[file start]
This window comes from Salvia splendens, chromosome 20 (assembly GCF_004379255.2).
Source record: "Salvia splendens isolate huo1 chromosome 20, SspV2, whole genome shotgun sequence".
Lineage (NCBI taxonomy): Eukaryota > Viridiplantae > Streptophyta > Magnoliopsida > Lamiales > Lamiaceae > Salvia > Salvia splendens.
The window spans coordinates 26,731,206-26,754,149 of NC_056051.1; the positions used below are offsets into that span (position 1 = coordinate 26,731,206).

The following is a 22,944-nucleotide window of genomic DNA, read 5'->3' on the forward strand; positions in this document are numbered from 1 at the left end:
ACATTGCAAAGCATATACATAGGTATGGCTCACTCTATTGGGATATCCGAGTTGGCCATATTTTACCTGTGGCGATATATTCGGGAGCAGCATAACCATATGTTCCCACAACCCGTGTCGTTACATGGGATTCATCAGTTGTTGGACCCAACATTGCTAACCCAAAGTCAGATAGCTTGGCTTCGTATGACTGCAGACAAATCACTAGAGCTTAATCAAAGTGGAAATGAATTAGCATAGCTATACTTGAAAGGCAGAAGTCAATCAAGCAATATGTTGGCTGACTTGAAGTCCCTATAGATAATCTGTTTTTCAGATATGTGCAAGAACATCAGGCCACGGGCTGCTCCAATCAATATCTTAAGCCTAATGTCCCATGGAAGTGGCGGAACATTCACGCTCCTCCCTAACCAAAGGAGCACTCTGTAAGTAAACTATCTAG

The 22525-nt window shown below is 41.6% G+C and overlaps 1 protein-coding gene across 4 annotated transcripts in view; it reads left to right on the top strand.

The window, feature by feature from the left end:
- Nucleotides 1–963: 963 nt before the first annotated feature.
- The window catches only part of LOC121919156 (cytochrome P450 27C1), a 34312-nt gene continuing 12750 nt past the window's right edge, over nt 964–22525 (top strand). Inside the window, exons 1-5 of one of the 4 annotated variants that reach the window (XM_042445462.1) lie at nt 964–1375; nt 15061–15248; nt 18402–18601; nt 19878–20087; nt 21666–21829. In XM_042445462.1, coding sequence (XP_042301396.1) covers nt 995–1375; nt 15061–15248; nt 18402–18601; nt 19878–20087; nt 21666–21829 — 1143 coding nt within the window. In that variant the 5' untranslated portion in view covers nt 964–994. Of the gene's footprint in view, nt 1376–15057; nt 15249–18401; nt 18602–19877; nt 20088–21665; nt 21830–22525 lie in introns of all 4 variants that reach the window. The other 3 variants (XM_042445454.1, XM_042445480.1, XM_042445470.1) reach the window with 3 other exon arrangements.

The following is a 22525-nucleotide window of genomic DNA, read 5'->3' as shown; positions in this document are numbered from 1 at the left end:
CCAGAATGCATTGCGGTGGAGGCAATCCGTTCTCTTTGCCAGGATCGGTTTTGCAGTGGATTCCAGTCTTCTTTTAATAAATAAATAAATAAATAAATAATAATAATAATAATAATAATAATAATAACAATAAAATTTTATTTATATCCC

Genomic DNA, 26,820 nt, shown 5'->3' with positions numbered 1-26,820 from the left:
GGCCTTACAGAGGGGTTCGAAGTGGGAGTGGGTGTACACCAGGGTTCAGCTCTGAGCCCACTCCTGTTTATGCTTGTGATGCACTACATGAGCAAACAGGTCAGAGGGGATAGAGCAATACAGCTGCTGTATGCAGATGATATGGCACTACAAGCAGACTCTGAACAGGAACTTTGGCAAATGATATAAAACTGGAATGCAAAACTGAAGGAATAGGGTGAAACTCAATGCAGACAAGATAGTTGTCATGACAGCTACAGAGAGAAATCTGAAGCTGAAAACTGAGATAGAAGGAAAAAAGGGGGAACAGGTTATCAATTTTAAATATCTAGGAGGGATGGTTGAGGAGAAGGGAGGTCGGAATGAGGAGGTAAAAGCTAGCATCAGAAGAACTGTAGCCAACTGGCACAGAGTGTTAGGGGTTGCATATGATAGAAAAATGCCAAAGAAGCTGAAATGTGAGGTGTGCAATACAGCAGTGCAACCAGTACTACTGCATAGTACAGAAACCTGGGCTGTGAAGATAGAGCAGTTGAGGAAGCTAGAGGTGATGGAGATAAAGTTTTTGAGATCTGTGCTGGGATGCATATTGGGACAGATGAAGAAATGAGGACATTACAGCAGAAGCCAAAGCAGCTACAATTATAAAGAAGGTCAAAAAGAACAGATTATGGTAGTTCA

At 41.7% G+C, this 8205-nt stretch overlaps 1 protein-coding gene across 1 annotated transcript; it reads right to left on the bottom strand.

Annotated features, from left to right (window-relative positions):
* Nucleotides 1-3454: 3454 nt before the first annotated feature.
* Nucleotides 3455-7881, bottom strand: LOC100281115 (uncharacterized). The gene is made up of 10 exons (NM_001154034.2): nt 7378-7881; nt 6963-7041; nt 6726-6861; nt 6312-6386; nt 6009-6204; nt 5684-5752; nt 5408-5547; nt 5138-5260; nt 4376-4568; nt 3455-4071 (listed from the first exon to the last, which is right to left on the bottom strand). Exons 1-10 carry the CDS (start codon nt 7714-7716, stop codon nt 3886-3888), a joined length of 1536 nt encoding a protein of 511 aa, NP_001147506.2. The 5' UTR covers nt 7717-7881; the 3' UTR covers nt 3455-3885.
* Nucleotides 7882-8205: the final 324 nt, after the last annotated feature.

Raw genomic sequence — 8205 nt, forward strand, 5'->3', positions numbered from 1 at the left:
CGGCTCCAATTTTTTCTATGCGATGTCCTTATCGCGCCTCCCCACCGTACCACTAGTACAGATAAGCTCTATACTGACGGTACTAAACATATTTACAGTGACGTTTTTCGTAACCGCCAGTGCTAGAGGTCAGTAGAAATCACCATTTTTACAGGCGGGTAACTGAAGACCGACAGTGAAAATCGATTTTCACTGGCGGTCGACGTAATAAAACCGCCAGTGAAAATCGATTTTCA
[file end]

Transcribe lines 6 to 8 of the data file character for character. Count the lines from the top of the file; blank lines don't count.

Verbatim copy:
ACATTGCAAAGCATATACATAGGTATGGCTCACTCTATTGGGATATCCGAGTTGGCCATATTTTACCTGTGGCGATATATTCGGGAGCAGCATAACCATATGTTCCCACAACCCGTGTCGTTACATGGGATTCATCAGTTGTTGGACCCAACATTGCTAACCCAAAGTCAGATAGCTTGGCTTCGTATGACTGCAGACAAATCACTAGAGCTTAATCAAAGTGGAAATGAATTAGCATAGCTATACTTGAAAGGCAGAAGTCAATCAAGCAATATGTTGGCTGACTTGAAGTCCCTATAGATAATCTGTTTTTCAGATATGTGCAAGAACATCAGGCCACGGGCTGCTCCAATCAATATCTTAAGCCTAATGTCCCATGGAAGTGGCGGAACATTCACGCTCCTCCCTAACCAAAGGAGCACTCTGTAAGTAAACTATCTAG

The 22525-nt window shown below is 41.6% G+C and overlaps 1 protein-coding gene across 4 annotated transcripts in view; it reads left to right on the top strand.

The window, feature by feature from the left end: